REAL AUSTRALIA

Voice of Real Australia: Fruits of our labour need addressing

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There has been a lull in the demand for seasonal workers in the fruit and vegetable sectors but the industry is set to pick up again as the weather warms.

There has been a lull in the demand for seasonal workers in the fruit and vegetable sectors but the industry is set to pick up again as the weather warms.

It seems an easy fix that we have a lot of people without jobs at the same time as a lot of jobs without workers. If only it were that simple.

In the next few months, the need for seasonal workers in the fruit and vegetable industries is going to rise quickly.

Usually these jobs are filled by working holidaymakers - backpackers - or the seasonal workers program. But with international travel restrictions in place, the number of overseas workers available has dropped dramatically.

Australian Fresh Produce Alliance chief executive officer Michael Rogers says across eight major horticultural businesses, they had 23,000 inquiries about work with only eight per cent of those from Australians.

At the same time, despite the government moving to extend visas for backpackers and seasonal workers in April, the numbers of people across these two programs remaining in the country has dropped by 42 per cent.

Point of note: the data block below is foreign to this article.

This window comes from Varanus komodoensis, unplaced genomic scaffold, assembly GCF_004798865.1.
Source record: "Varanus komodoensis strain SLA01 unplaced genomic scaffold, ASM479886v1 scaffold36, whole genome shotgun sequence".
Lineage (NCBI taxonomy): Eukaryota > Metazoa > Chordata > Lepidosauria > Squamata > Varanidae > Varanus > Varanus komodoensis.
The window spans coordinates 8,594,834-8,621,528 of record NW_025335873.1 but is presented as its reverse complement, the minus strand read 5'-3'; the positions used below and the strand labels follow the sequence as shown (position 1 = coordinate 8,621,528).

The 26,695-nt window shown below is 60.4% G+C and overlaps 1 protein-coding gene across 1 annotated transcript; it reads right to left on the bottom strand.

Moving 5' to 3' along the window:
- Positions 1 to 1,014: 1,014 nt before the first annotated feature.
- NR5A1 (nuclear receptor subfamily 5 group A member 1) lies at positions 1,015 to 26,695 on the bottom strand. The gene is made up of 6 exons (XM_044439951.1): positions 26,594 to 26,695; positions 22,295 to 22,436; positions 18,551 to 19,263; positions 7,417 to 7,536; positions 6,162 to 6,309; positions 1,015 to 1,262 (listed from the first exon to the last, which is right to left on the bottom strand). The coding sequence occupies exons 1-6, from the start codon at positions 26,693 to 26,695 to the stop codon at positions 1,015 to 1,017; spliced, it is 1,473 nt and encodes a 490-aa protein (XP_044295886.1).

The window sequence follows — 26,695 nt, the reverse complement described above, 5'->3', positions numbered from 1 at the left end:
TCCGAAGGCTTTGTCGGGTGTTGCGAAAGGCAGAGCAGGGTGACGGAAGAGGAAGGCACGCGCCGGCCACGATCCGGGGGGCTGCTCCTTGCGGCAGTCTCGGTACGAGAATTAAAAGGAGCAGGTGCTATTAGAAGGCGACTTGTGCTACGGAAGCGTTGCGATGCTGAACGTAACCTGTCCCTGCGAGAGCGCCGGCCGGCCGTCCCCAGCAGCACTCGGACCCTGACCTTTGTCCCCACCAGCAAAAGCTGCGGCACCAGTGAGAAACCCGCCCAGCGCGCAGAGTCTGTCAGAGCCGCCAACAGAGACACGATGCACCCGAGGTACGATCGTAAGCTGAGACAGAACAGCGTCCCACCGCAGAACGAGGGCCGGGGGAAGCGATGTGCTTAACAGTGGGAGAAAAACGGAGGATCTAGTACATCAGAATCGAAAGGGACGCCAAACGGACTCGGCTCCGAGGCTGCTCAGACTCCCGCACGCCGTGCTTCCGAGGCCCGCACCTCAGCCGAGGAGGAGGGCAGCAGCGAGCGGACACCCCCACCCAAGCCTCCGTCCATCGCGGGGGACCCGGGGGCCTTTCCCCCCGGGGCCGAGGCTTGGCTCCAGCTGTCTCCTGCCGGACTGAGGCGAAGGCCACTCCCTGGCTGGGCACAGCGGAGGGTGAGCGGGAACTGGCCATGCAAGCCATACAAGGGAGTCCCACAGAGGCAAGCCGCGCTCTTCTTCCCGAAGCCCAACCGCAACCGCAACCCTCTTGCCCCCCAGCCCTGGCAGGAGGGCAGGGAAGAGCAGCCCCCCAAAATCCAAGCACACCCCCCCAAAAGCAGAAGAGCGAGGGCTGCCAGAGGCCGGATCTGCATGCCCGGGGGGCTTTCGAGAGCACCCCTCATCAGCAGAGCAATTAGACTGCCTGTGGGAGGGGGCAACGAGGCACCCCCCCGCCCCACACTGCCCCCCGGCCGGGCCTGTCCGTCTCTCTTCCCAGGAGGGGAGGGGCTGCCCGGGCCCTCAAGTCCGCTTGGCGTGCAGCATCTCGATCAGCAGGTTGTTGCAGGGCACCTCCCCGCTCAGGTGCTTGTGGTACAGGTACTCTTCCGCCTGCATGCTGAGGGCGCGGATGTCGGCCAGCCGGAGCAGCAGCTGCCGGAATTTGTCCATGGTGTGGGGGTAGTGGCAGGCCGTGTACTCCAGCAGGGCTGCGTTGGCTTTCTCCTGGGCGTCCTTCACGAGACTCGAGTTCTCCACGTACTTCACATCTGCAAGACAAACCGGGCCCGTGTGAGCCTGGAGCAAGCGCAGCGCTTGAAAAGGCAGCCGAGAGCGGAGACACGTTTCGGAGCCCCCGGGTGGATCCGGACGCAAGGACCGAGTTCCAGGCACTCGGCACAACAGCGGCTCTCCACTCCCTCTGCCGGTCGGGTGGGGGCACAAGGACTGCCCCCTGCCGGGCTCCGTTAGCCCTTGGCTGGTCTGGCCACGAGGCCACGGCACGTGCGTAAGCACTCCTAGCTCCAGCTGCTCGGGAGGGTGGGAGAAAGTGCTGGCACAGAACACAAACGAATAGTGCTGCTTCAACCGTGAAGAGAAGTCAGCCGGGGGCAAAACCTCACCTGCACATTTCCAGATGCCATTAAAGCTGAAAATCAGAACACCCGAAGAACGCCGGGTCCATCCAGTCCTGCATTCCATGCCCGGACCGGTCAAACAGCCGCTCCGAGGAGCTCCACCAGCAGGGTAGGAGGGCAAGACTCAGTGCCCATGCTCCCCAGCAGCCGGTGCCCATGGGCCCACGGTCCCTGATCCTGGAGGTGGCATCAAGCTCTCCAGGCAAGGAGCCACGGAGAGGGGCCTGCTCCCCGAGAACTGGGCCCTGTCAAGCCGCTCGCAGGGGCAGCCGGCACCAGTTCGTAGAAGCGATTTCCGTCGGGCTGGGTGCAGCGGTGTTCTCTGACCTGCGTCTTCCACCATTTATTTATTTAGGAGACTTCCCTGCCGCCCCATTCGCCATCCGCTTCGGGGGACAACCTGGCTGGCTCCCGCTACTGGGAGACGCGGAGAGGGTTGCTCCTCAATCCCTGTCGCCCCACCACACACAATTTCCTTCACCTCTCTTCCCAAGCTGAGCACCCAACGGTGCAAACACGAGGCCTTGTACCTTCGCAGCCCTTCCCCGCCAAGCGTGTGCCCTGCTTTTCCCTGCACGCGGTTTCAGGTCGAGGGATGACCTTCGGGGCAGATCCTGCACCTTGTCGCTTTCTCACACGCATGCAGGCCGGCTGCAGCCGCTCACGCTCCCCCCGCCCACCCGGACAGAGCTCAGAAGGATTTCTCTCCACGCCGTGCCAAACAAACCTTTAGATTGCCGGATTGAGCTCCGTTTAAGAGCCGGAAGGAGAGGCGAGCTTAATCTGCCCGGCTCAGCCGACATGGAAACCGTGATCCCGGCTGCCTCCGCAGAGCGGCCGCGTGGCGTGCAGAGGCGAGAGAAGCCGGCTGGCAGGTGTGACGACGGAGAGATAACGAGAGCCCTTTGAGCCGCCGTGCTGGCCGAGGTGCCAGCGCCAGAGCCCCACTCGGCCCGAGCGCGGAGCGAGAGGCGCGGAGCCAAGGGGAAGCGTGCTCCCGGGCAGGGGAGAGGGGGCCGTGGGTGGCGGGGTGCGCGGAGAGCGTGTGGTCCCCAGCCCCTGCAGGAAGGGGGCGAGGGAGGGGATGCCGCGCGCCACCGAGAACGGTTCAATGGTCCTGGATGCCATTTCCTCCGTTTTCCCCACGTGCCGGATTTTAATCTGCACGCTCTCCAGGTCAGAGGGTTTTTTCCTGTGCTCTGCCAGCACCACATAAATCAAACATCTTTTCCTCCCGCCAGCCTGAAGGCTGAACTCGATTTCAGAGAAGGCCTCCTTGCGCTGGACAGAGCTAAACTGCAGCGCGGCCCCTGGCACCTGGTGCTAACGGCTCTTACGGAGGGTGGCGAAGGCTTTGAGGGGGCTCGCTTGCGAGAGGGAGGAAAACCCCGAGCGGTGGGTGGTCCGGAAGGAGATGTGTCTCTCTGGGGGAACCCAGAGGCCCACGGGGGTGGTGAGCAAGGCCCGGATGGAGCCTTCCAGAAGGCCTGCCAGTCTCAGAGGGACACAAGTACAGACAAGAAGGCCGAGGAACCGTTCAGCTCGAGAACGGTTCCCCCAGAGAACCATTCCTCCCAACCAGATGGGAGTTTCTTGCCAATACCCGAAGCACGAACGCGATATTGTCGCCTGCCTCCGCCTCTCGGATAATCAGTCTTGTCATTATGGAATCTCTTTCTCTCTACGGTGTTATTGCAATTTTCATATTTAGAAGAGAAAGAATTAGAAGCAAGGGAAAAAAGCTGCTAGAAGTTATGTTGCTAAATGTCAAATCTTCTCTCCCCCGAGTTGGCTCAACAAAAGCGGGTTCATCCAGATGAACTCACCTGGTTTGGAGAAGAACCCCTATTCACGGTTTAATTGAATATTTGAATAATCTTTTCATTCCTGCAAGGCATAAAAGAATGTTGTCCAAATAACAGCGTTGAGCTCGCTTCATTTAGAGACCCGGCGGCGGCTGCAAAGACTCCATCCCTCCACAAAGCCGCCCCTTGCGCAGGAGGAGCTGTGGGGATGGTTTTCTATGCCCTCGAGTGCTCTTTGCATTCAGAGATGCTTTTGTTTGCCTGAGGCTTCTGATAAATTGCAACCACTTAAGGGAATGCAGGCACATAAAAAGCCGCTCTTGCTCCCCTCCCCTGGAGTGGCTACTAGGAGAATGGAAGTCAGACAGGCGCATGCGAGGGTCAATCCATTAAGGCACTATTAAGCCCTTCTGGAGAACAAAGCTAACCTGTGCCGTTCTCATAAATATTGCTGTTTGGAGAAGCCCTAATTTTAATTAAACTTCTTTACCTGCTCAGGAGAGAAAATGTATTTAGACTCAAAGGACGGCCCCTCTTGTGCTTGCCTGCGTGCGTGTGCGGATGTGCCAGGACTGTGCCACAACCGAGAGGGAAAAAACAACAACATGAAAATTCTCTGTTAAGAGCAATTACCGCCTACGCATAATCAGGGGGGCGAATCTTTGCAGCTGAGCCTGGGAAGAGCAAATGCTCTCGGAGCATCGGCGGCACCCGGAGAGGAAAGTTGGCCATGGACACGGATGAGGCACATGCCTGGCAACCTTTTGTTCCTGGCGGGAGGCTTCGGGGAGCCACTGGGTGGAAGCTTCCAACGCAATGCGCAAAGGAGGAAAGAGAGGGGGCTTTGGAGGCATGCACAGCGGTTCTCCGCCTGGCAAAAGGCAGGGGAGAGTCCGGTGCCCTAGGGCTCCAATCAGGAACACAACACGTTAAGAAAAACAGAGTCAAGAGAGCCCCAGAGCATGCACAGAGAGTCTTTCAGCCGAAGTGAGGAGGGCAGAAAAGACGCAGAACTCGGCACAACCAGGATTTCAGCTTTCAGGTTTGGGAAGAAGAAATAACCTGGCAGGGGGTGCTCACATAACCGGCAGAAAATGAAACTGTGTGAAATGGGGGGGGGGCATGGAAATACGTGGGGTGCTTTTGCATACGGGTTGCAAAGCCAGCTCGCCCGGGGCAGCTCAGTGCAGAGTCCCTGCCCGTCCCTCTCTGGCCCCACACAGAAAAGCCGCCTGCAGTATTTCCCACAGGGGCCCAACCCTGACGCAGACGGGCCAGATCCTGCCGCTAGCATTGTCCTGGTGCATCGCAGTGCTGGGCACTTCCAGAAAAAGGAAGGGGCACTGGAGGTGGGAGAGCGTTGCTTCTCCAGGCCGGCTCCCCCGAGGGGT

Worst case scenario, if all the backpackers leave, we could lose 80 per cent of the seasonal harvest workforce, fruit falls to the ground and supermarket prices jump.

The NSW citrus industry has already experienced tension when many of the workers they required for picking were left on the wrong side of the Vic border, and ripe fruit does not wait for a 14-day self-isolation cycle.

The issue with finding Australian workers often lies with where these jobs are located. They're usually in rural and regional areas, which may not be where the unemployed workforce lives, and the decision to relocate for work can be a difficult one, particularly during a pandemic.

Backpackers have played a vital role in the NT mango industry, with up to 1000 workers expected to be missing this year.

Backpackers have played a vital role in the NT mango industry, with up to 1000 workers expected to be missing this year.

The AFPA has made several suggestions to the federal government, including the creation of a potential $1200 relocation payment, paid after 12 weeks' work.

The NT and federal governments have also just launched a pilot program to bring in 170 workers from Vanuatu to help ease the pressure of the mango harvest, which is due to begin next month.

In SA, the state government has established a seasonal jobs website with the campaign tagline 'if you need jobs, we need you'.

Nationally there is also harvesttrail.org.au.

Either way, we've got just months to find workers to replace a huge missing workforce and if we don't solve the problem, we'll all be paying for it - literally.

  • This newsletter was written by Stock Journal reporter Elizabeth Anderson,

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